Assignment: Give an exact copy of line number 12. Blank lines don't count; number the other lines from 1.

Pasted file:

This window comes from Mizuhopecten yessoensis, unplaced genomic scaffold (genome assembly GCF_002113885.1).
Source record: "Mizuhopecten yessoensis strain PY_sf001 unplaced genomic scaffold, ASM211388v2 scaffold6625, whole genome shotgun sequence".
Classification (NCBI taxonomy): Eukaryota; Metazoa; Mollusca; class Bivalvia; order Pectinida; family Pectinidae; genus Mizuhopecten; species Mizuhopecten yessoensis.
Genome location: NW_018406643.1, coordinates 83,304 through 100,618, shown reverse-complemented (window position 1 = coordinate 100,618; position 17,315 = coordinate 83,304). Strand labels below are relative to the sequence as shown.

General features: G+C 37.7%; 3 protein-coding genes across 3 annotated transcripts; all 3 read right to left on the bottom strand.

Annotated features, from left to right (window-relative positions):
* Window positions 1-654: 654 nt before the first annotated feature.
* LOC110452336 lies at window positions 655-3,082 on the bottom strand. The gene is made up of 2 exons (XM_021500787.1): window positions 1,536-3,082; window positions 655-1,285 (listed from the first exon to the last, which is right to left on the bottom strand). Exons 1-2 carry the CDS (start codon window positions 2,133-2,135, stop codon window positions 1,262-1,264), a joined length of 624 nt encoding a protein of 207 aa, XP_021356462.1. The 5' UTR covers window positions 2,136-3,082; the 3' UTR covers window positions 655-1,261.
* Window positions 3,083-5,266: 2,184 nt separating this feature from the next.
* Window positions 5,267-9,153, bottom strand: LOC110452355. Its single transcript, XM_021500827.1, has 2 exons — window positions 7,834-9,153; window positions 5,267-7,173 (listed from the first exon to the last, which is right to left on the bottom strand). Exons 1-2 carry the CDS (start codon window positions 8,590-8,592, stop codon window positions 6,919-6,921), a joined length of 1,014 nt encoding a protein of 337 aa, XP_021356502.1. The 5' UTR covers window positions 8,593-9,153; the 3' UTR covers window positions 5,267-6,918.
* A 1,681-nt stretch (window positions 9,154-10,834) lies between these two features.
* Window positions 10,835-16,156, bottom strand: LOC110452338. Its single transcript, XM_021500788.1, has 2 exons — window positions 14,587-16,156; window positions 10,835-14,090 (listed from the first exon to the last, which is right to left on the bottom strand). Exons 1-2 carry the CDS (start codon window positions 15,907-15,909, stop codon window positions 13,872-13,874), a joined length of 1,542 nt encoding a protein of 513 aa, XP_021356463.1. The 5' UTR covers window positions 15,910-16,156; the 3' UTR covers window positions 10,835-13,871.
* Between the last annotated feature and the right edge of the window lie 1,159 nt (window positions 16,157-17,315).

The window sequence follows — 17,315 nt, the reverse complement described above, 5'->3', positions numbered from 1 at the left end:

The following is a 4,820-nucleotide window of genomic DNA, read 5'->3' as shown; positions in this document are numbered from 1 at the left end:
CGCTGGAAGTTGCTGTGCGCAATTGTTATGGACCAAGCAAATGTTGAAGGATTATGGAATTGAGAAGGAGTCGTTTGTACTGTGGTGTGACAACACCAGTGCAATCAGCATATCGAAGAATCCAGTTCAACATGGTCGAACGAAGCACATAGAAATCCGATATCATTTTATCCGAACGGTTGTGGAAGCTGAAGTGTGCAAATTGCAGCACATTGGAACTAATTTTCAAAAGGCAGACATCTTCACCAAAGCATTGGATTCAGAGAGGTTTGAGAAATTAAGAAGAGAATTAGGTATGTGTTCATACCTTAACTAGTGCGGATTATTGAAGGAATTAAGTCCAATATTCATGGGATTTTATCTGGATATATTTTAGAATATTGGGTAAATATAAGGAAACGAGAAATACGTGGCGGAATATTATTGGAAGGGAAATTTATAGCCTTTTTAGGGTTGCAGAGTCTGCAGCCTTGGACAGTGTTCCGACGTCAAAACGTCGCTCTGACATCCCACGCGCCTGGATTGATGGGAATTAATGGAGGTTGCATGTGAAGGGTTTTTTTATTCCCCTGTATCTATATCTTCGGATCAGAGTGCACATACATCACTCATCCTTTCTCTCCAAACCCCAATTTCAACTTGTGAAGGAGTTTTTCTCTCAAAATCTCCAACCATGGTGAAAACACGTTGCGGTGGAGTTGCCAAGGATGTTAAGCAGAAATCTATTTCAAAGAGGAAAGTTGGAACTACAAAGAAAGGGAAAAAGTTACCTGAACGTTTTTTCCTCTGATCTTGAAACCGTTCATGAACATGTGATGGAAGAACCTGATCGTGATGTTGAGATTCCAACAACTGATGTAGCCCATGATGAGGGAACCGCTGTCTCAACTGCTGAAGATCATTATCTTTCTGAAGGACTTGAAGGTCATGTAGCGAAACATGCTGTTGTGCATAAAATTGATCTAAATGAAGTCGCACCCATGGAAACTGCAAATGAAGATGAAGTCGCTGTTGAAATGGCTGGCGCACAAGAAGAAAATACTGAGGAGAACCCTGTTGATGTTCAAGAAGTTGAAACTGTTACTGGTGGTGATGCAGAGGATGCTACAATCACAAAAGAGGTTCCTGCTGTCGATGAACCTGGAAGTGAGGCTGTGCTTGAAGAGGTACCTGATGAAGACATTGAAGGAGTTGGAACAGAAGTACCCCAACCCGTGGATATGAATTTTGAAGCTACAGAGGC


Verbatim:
* Window positions 10,835-16,156, bottom strand: LOC110452338. Its single transcript, XM_021500788.1, has 2 exons — window positions 14,587-16,156; window positions 10,835-14,090 (listed from the first exon to the last, which is right to left on the bottom strand). Exons 1-2 carry the CDS (start codon window positions 15,907-15,909, stop codon window positions 13,872-13,874), a joined length of 1,542 nt encoding a protein of 513 aa, XP_021356463.1. The 5' UTR covers window positions 15,910-16,156; the 3' UTR covers window positions 10,835-13,871.